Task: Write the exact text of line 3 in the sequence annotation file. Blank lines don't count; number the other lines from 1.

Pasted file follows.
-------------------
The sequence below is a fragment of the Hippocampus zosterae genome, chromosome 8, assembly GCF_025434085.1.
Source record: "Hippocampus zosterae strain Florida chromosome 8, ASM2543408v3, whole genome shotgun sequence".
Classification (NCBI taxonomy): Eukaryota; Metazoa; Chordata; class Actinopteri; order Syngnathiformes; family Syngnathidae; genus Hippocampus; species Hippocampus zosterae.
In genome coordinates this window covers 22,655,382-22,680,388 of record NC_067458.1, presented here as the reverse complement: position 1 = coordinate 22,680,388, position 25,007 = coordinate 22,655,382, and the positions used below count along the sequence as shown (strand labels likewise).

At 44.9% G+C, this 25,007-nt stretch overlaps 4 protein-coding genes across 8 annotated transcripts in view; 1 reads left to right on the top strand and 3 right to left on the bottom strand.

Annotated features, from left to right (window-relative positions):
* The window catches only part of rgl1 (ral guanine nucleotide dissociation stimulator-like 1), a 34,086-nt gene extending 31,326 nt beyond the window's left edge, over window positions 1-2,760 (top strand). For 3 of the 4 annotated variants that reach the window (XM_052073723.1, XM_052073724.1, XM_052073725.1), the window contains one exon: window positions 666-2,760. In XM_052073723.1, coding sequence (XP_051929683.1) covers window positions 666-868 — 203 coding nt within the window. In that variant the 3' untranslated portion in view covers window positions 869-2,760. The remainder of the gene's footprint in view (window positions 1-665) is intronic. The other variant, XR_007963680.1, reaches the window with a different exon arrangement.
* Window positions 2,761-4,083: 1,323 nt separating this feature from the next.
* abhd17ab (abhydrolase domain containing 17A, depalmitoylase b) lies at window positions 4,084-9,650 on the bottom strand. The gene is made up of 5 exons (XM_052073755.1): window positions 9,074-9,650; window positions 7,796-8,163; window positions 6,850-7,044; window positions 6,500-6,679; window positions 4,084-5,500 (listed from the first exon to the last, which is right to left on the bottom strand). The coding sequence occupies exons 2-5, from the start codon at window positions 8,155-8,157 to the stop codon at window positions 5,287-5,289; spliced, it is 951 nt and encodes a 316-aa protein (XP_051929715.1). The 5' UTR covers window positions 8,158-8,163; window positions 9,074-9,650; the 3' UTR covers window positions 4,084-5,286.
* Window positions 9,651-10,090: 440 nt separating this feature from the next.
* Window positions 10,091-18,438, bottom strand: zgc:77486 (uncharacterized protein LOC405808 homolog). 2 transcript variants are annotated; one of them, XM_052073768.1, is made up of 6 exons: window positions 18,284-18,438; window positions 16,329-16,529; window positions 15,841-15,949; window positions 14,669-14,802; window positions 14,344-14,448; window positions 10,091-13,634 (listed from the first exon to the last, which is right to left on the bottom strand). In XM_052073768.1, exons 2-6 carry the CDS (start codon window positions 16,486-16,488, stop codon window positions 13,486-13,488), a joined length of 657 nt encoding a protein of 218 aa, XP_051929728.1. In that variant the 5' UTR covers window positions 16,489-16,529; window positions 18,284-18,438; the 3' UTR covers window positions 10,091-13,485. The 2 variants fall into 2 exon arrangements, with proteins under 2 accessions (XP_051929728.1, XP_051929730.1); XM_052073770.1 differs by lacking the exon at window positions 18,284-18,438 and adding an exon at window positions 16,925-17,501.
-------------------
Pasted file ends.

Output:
Classification (NCBI taxonomy): Eukaryota; Metazoa; Chordata; class Actinopteri; order Syngnathiformes; family Syngnathidae; genus Hippocampus; species Hippocampus zosterae.